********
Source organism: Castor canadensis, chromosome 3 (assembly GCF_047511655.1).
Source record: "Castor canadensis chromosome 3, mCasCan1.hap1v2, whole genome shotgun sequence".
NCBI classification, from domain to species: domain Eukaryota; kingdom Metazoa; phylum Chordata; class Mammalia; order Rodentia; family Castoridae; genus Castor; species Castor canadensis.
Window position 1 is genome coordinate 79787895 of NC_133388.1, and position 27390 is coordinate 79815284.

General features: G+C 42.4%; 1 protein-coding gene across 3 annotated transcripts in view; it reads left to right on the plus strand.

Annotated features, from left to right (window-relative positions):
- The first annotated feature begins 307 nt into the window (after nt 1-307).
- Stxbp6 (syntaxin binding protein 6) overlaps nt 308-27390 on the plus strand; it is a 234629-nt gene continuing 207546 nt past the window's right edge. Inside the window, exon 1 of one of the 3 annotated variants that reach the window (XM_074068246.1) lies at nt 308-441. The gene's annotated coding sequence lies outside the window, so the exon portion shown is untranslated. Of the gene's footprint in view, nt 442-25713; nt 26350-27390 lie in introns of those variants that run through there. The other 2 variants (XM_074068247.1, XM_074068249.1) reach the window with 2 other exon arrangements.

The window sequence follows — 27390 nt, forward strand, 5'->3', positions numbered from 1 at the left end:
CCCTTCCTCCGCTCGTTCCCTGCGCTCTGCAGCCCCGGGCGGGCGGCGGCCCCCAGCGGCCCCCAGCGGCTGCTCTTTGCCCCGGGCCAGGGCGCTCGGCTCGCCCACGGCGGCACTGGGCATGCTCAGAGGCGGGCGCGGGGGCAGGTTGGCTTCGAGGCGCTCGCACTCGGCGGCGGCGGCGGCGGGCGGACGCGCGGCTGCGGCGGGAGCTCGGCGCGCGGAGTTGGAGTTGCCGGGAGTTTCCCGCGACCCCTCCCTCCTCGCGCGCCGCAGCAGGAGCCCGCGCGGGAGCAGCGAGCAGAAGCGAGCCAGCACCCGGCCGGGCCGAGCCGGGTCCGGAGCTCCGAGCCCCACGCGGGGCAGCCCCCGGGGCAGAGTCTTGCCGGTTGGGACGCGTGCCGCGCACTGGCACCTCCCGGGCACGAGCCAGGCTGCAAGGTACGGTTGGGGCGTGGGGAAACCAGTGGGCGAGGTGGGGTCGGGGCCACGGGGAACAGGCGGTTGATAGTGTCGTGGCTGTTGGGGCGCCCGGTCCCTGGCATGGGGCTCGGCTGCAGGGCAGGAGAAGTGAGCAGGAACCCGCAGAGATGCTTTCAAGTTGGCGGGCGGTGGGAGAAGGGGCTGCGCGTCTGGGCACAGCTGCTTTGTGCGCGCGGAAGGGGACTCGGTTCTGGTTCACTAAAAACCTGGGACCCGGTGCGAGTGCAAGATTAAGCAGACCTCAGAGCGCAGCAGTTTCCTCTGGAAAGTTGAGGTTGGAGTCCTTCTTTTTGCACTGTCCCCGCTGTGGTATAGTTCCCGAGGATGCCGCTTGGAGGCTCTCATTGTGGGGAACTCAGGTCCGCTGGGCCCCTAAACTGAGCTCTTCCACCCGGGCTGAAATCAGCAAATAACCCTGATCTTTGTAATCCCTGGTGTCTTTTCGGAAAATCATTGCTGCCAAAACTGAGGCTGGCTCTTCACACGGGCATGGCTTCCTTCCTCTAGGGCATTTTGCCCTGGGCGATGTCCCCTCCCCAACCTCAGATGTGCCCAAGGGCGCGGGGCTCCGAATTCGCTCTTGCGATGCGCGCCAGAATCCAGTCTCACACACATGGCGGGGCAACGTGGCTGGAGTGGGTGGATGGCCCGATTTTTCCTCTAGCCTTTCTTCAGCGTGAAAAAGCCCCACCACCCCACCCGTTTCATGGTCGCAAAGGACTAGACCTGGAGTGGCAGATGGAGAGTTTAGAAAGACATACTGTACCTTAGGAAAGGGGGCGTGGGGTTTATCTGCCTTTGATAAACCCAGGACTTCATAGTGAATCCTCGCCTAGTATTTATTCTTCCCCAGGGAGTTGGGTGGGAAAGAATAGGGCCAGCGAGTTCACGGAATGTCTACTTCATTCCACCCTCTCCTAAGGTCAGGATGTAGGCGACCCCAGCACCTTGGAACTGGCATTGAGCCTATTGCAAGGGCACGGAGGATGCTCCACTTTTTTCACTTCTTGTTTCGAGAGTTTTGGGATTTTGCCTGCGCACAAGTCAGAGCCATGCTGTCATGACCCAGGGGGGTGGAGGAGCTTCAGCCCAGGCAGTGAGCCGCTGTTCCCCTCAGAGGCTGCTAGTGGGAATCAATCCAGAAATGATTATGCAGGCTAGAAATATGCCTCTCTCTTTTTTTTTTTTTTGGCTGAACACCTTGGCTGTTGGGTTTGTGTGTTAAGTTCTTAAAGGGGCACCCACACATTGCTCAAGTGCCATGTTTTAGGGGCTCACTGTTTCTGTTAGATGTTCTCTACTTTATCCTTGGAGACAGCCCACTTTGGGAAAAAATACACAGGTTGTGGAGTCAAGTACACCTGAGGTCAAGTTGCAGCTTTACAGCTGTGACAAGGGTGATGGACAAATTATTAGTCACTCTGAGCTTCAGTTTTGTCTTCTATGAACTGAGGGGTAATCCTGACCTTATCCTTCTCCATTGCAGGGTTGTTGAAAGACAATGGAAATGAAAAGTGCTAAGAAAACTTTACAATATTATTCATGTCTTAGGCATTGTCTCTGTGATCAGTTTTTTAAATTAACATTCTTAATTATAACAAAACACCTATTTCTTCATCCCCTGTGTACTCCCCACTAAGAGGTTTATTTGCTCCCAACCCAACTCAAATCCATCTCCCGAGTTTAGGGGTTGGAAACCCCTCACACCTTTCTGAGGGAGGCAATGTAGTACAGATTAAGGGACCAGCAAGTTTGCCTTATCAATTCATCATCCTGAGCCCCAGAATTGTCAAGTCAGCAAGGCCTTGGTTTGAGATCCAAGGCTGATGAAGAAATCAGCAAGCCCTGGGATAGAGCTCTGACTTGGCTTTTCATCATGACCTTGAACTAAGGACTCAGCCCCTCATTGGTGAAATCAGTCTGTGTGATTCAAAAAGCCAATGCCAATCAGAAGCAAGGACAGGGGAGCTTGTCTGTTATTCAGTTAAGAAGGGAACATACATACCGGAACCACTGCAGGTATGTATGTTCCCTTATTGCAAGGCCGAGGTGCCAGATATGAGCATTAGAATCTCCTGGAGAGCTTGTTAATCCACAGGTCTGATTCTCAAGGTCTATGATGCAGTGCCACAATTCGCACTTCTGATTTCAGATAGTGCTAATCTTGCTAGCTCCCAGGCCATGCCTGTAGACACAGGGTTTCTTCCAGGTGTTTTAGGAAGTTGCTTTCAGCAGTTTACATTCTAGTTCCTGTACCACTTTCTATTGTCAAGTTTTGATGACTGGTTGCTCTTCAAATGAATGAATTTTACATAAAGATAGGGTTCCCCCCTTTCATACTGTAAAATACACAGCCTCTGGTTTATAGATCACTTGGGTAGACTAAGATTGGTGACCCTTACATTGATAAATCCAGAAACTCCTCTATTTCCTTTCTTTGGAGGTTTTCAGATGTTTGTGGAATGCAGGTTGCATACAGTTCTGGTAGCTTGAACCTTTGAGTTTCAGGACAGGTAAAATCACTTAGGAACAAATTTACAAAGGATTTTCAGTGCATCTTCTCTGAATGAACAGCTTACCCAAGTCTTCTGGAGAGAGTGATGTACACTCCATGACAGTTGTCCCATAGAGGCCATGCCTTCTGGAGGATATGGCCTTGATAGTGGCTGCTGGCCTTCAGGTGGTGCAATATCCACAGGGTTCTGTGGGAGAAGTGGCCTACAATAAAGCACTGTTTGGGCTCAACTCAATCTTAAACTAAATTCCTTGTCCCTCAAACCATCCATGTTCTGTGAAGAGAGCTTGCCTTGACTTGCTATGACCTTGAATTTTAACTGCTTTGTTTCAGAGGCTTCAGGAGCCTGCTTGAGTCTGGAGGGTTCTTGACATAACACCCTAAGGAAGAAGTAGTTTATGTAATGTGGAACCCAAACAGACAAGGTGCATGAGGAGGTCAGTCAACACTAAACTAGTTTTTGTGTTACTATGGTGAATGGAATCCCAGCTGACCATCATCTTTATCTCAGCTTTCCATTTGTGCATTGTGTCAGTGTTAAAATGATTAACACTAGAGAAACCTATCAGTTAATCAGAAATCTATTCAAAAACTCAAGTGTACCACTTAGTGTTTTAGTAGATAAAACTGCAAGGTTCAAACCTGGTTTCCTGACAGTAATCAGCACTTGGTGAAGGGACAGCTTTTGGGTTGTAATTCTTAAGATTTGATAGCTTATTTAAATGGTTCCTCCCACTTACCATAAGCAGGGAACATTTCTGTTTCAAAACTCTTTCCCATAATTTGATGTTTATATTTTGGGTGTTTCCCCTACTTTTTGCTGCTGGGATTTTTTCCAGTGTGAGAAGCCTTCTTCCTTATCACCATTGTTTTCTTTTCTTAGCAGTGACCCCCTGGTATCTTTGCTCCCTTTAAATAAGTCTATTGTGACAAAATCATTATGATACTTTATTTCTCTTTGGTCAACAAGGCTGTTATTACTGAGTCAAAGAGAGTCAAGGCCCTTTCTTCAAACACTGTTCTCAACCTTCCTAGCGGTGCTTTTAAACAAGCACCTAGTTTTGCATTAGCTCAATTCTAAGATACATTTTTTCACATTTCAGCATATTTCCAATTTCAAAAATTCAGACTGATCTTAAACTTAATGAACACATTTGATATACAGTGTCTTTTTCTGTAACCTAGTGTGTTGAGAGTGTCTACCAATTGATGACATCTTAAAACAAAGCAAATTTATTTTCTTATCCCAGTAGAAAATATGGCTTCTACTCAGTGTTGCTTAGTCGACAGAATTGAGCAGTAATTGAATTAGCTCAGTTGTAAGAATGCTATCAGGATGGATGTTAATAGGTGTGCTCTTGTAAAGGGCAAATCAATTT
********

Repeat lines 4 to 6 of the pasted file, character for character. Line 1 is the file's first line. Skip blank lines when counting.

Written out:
Window position 1 is genome coordinate 79787895 of NC_133388.1, and position 27390 is coordinate 79815284.

General features: G+C 42.4%; 1 protein-coding gene across 3 annotated transcripts in view; it reads left to right on the plus strand.

Annotated features, from left to right (window-relative positions):